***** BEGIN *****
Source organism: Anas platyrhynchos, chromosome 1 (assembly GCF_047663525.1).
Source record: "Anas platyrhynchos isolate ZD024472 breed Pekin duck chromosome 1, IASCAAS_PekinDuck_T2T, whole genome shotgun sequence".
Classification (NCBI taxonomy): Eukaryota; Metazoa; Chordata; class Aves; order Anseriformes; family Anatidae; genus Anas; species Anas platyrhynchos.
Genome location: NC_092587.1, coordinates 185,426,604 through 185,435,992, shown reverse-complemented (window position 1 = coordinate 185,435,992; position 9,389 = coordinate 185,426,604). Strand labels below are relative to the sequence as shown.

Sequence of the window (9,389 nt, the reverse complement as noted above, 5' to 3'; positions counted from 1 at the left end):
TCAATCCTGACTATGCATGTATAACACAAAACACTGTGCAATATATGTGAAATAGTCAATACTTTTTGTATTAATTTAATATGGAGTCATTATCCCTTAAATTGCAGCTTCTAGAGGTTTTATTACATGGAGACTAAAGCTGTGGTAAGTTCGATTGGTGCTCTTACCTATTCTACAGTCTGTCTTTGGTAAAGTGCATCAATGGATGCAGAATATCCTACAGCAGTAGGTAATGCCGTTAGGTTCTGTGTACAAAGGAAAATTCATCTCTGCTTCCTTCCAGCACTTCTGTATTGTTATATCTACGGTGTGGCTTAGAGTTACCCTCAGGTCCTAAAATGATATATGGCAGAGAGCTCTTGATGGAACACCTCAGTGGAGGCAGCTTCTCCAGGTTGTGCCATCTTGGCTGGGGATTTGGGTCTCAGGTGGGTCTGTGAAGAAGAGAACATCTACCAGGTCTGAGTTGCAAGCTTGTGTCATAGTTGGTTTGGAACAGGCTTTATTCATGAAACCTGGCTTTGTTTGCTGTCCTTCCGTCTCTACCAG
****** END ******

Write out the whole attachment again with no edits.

Source organism: Anas platyrhynchos, chromosome 1 (assembly GCF_047663525.1).
Source record: "Anas platyrhynchos isolate ZD024472 breed Pekin duck chromosome 1, IASCAAS_PekinDuck_T2T, whole genome shotgun sequence".
Classification (NCBI taxonomy): Eukaryota; Metazoa; Chordata; class Aves; order Anseriformes; family Anatidae; genus Anas; species Anas platyrhynchos.
Genome location: NC_092587.1, coordinates 185,426,604 through 185,435,992, shown reverse-complemented (window position 1 = coordinate 185,435,992; position 9,389 = coordinate 185,426,604). Strand labels below are relative to the sequence as shown.

Sequence of the window (9,389 nt, the reverse complement as noted above, 5' to 3'; positions counted from 1 at the left end):
TCAATCCTGACTATGCATGTATAACACAAAACACTGTGCAATATATGTGAAATAGTCAATACTTTTTGTATTAATTTAATATGGAGTCATTATCCCTTAAATTGCAGCTTCTAGAGGTTTTATTACATGGAGACTAAAGCTGTGGTAAGTTCGATTGGTGCTCTTACCTATTCTACAGTCTGTCTTTGGTAAAGTGCATCAATGGATGCAGAATATCCTACAGCAGTAGGTAATGCCGTTAGGTTCTGTGTACAAAGGAAAATTCATCTCTGCTTCCTTCCAGCACTTCTGTATTGTTATATCTACGGTGTGGCTTAGAGTTACCCTCAGGTCCTAAAATGATATATGGCAGAGAGCTCTTGATGGAACACCTCAGTGGAGGCAGCTTCTCCAGGTTGTGCCATCTTGGCTGGGGATTTGGGTCTCAGGTGGGTCTGTGAAGAAGAGAACATCTACCAGGTCTGAGTTGCAAGCTTGTGTCATAGTTGGTTTGGAACAGGCTTTATTCATGAAACCTGGCTTTGTTTGCTGTCCTTCCGTCTCTACCAG